Making a rotary burnisher from an Allen key

After a tip published in Orchid by J Morley in 2004, I used an alumina separating wheel to shorten the shorter end of a 7/64" Allen key to about 1cm, and used the same wheel to roughly grind the end to a dome. Later I discovered that this latter operation was probably a waste of time, a better way was to fit the Allen key into the pendent drill and rotate the cut end against progressively finer grades of wet abrasive paper. This had the great advantage of producing a profile (providing the drill was slowly lifted and lowered to additionally shape it in another plane) which is maximal size for burnishing. The result was a very attractive looking tool, requiring no heat treatment (the same tool can be made using a bur, but this requires heating, bending, shaping, re-hardening then tempering - a lot more work).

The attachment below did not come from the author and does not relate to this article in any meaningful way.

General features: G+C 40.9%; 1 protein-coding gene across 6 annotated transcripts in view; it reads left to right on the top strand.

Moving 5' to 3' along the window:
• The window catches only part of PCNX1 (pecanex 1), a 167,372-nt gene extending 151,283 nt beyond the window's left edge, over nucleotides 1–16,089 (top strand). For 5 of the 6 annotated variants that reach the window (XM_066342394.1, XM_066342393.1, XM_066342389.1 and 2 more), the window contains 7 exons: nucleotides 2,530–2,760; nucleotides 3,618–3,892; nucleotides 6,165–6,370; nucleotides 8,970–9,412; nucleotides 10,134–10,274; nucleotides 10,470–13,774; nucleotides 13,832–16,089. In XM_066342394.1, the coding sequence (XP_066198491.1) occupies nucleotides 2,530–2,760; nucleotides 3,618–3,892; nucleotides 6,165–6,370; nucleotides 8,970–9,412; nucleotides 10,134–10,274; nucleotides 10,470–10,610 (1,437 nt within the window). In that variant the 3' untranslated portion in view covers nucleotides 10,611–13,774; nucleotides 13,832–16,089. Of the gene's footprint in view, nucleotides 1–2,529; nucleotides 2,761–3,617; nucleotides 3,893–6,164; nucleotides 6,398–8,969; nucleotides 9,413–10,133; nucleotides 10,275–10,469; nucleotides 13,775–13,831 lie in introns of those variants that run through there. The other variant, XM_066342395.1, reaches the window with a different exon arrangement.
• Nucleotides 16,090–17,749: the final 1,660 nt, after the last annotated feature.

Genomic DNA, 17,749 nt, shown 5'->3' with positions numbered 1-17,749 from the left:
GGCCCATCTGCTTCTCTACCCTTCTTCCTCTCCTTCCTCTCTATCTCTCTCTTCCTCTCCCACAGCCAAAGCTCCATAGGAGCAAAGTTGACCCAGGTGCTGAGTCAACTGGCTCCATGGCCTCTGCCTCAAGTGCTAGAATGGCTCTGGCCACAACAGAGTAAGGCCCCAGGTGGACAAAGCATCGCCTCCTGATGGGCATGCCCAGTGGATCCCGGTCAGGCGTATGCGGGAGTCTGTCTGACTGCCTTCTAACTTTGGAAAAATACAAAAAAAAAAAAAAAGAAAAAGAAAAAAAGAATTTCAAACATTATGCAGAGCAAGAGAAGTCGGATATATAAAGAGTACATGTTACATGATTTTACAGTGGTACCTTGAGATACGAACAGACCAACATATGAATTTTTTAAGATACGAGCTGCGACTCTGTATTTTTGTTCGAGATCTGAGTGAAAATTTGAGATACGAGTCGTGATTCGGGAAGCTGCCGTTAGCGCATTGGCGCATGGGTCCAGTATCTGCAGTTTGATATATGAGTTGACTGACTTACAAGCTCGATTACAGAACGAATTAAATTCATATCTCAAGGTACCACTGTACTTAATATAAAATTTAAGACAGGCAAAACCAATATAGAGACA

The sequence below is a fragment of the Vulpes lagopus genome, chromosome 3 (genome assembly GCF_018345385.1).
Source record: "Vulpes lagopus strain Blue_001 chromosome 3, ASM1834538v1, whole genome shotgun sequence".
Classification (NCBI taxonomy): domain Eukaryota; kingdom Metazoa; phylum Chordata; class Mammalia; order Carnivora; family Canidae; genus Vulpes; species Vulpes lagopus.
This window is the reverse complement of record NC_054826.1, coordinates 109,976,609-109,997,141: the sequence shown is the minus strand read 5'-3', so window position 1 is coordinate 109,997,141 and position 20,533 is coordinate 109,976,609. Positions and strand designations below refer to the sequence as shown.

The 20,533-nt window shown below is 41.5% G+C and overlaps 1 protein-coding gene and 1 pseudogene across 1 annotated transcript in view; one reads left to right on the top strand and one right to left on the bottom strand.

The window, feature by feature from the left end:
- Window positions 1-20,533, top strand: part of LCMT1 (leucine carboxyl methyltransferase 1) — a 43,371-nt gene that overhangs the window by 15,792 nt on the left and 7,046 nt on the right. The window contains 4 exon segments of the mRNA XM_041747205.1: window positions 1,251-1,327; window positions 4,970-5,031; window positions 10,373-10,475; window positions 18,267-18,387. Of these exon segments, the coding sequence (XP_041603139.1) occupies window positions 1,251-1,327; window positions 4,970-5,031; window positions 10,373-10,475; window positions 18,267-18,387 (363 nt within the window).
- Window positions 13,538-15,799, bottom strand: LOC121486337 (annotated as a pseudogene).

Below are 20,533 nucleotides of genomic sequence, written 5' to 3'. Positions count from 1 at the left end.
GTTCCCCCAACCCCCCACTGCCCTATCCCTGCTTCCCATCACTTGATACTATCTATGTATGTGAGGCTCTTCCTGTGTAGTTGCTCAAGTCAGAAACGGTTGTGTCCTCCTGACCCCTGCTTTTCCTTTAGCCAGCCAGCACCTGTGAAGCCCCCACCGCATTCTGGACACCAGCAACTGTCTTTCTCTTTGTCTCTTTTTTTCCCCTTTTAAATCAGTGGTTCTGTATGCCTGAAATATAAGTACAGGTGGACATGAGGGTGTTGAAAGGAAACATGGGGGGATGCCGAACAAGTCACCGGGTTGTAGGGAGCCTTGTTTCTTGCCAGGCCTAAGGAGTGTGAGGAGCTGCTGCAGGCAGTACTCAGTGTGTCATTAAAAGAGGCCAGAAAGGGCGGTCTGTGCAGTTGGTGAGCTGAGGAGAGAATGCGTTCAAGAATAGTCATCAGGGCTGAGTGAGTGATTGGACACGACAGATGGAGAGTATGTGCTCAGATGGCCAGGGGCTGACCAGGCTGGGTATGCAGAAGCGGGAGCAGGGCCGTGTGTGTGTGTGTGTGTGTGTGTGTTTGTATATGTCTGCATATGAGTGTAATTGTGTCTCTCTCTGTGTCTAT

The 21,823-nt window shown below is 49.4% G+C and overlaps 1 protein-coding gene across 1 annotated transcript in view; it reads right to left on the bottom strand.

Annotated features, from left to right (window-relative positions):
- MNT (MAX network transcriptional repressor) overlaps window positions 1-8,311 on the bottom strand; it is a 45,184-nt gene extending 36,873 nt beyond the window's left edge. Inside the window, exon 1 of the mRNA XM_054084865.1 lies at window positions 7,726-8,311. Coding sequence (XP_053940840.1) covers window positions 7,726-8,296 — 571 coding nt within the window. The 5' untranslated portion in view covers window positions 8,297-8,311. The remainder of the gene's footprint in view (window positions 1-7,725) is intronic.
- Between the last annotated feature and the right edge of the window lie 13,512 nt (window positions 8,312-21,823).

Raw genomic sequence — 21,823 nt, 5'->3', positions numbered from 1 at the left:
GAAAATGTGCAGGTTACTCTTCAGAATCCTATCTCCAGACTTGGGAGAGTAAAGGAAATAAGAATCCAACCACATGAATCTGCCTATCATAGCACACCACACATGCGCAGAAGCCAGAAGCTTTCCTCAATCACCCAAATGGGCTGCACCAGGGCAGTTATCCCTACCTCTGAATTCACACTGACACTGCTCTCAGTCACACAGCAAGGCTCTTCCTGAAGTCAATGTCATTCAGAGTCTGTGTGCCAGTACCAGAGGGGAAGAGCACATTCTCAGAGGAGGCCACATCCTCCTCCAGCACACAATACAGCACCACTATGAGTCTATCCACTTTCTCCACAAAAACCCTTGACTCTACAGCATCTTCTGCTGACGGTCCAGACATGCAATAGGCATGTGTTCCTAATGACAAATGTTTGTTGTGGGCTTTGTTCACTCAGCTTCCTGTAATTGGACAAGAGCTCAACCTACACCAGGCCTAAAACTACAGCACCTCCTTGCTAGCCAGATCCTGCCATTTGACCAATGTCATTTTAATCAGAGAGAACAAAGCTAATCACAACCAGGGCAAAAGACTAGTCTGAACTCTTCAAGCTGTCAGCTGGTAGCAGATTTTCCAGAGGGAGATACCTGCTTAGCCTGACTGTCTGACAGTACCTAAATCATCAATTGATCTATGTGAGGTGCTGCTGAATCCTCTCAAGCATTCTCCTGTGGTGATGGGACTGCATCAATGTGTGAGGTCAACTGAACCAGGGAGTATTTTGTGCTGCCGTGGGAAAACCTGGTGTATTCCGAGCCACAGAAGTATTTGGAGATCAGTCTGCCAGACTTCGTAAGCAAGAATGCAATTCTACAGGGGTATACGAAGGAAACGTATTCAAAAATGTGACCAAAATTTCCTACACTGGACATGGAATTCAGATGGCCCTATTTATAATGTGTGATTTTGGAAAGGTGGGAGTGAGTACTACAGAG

Unfortunately, actually using the tool is a different matter. I tried it on various old pieces of cast silver with porosity, and although it bashed the surface very satisfactorily, not all porosity was closed up, and I was uncertain how to finish the resultant surface. I tried the abrasive radial wheels which did indeed get a wonderful polish, but did not remove undulations in the surface caused by the rotary hammering effect. It is faintly possible that my method of getting a maximal size burnishing surface is at fault, perhaps a much smaller burnishing surface would get better results. Of course, I realise that if nothing else, it may be useful as a power texturing tool!

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